Do you want to know how to check the refrigerant level of your AC at home? Before even checking the refrigerant levels with a professional tool, you can figure out that something is not right by the performance of your air conditioner.
Typically, the first sign that the refrigerant levels are low is the warm air produced by the air conditioner. But it can also be a sign of other problems. If you are not sure if you need to fill up the refrigerant in your AC at home, Hurliman Heating can help you.
In general, it is possible to know the refrigerant level in an AC unit by using a set of gauges that will connect with the system when it is turned off. Once you have the readings, you can compare them with the standards and figure out if you have to refill them or not.
Connecting a set of gauges to your air conditioning system can be pretty technical. It is better to call a technician who can do it for you and let you know if everything is okay or if you have to replenish the refrigerant.
They will also tell you if your system has potential leaks and repair them. But even before an actual test with the appropriate tools, you can still figure that there is a refrigerant problem. The first sign of it is the terrible performance of the AC unit and the lack of cool air.
The air conditioner will not manage to get the heat out of your home and replace it with cold air. As a result, the air circulating over the coils will not cool properly, and it is going into your warm house.
You can figure out that the refrigerant is responsible for this situation because when you turn on your AC unit, the air coming out is cool at first but will become warmer right after.
Risks of low refrigerant levels
A low level of refrigerant in the AC unit can create problems for the system much more severe than lowering its performance. When the refrigerant is low, the coil will freeze. Consequently, the airflow to the condenser will be restricted, causing additional strain to the air conditioner and wearing it out faster.
In addition, when leaks are letting out refrigerant, there can be problems for people and pets since it is toxic. The consequences of low-level refrigerant are:
- Excessive AC wearing
- System damages
- Increase in electric bills
- Low AC system performance
The cooling coil cannot operate at a higher efficiency level with lower refrigerant levels, forcing the system to run excessively to cool the environment to the desired temperature. The result is an increased electric bill when compared to similar earlier periods.
If the situation persists for too long, it can permanently damage the AC unit and some of its parts, such as the compressor electric motor, which can burn out due to the overwork. It is pretty expensive to replace the compressor. It is way better to refill the refrigerant and do regular maintenance.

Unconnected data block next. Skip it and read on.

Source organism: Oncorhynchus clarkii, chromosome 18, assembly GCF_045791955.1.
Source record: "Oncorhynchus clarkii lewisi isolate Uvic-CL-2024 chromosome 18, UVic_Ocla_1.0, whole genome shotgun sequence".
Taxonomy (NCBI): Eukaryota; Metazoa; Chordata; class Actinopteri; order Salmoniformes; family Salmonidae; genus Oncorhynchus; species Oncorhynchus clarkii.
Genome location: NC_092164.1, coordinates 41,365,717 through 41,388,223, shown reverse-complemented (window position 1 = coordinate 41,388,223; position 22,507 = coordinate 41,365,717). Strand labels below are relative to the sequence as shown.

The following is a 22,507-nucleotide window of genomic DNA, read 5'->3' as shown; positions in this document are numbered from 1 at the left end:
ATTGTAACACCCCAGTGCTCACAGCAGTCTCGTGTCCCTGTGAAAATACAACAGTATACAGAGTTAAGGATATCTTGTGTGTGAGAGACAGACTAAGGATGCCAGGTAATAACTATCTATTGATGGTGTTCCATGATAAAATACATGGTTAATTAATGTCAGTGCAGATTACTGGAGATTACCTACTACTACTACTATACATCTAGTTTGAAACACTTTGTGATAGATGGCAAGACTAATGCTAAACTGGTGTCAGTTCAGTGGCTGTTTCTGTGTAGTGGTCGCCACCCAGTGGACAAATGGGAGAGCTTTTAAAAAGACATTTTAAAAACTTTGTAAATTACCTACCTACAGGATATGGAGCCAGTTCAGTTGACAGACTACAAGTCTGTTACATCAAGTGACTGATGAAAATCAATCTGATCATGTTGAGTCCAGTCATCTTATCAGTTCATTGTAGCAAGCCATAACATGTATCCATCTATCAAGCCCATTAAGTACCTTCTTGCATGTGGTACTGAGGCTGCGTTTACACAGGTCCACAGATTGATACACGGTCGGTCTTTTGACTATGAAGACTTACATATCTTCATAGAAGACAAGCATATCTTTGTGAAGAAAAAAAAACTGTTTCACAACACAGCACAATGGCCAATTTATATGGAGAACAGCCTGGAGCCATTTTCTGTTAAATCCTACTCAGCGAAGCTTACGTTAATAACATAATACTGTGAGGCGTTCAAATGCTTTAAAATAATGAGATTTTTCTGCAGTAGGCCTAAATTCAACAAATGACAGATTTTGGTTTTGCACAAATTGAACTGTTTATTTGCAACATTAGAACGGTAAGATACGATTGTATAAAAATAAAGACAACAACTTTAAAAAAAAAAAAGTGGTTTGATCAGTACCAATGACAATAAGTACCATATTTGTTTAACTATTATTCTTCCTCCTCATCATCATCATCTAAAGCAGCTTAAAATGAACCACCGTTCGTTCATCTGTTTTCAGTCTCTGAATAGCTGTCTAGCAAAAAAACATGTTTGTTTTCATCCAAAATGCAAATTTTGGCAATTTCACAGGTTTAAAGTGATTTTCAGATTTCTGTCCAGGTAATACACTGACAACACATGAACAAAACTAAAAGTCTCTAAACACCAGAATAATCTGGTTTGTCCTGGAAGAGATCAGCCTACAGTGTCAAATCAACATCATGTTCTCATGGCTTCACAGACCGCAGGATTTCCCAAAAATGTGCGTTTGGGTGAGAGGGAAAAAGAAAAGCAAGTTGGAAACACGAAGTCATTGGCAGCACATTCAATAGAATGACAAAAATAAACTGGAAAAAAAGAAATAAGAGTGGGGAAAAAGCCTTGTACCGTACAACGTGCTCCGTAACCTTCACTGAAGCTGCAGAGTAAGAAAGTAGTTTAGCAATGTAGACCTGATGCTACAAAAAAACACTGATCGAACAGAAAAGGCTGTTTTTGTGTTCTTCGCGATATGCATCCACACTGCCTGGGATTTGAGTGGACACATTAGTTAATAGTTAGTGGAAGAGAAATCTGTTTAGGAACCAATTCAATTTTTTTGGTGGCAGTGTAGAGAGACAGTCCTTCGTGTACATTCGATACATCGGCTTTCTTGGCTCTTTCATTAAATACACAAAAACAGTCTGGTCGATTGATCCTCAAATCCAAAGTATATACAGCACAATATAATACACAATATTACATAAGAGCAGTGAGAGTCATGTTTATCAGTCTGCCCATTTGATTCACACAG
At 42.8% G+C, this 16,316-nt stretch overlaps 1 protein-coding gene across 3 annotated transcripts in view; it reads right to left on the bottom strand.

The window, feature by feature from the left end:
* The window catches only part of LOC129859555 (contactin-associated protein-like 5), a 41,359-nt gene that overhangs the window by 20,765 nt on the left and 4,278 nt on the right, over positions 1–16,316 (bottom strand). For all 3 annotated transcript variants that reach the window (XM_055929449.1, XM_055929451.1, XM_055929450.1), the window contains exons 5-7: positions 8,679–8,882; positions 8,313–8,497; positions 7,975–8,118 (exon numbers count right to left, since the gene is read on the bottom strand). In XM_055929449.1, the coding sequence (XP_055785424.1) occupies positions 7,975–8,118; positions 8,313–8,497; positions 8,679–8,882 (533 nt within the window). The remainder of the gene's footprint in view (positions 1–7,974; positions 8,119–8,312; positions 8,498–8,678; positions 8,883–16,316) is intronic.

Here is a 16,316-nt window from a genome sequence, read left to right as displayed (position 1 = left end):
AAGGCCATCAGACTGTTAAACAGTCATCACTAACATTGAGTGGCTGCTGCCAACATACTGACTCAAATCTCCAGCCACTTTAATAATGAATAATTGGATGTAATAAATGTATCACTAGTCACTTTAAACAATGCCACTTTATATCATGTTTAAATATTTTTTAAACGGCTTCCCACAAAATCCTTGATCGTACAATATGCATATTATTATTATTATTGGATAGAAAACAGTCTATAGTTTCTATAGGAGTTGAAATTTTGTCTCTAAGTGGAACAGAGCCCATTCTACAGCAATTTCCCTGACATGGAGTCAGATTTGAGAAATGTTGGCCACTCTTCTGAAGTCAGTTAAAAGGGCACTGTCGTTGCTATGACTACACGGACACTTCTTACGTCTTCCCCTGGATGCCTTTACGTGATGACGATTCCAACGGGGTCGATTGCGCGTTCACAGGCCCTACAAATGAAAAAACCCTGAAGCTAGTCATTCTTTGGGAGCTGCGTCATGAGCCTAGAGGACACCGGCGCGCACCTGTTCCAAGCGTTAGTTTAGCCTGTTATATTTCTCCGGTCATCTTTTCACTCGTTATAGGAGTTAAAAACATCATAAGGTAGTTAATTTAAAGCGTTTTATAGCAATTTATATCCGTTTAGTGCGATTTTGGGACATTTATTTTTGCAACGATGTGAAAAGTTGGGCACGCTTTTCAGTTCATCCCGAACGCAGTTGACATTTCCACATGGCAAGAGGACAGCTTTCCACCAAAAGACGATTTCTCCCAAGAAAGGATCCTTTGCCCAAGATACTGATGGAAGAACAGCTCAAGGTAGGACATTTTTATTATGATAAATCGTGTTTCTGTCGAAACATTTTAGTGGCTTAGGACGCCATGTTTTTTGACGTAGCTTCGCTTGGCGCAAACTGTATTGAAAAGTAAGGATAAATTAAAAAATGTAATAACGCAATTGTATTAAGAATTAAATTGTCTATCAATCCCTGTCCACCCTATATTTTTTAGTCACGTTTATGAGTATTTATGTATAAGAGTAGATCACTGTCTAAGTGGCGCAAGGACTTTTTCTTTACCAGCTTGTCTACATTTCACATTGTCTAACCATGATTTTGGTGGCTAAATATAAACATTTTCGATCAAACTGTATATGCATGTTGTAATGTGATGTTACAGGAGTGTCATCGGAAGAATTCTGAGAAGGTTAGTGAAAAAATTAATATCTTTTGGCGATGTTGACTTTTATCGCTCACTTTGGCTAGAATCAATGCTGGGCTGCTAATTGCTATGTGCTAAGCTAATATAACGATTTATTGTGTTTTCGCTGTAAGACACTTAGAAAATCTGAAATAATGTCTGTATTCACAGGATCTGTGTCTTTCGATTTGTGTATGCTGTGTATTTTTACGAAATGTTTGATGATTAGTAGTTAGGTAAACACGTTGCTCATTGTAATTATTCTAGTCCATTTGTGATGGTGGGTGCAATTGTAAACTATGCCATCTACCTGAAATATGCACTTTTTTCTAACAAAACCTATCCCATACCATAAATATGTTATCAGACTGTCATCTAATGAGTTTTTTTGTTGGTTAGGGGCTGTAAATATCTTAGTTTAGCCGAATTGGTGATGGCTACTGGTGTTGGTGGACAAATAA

In general, it is easy to think that the refrigerant inside an AC unit is consumed with the usage, but it is not the case. In an AC system, the refrigerant constantly circulates in a closed space without losing volume. Therefore, if there is a loss of refrigerant, it is most commonly due to a leak.
Leaks can appear in time through the usual wear and usage of the air conditioner. In addition, some parts are subject to deterioration, such as the rubber seal used on the AC service valve and the outdoor condenser. If it wears out, the refrigerant can get out of the system.
Leaks can also occur within the refrigerant lines because of internal corrosion, although less common. You can detect the presence of leaks by the ice on the outdoor condenser and the indoor evaporator coil.
The most obvious sign of low refrigerant is the temperature not getting cooler, although there can be other causes for poor air conditioner performance, such as dirty filters.
Another way to detect leaks is to locate a hissing sound or noise coming from the air conditioner. Since an AC refrigerant is situated in a highly pressurized location, the pressure is released with force when there is a hole, making an unmistakable sound.
The uncomfortable temperature is one of the first signs of a low refrigerant level inside your AC unit. Next, you will notice that it takes too long for your air conditioner to cool the house or that only warm air is coming out of it. But there are more clues.
Here are the clues to look for when suspecting a problem with the refrigerant level:
- It takes too long to cool the house
- You can’t get the temperature you set
- You get high electricity bills
- Ice is built on the refrigerant lines
- Noises coming out of the AC unit
- Water leaking near the furnace
It becomes evident that something is wrong if you set your thermostat to reach a specific temperature, but it is never reached even though your AC has been running for a long time.
Ice build-ups are also a huge clue. You know you have to refill the refrigerant if you see it around copper tubing or the evaporator coil. In addition, the same ice will eventually melt, creating a puddle near the furnace, giving you an additional warning sign about the lack of refrigerant.
Sometimes a poor airflow in the house can cause similar problems with your air conditioner, but once you have checked that nothing is blocking air from circulating, you know that the refrigerant is causing the problem.
To check the refrigerant level in your AC unit, you need the help of professionals. They can use professional tools to determine if there is enough refrigerant once connected with your system.
However, even without tools, you can still figure out you need to refill the refrigerant. If you have doubts and need help, do not hesitate to contact us.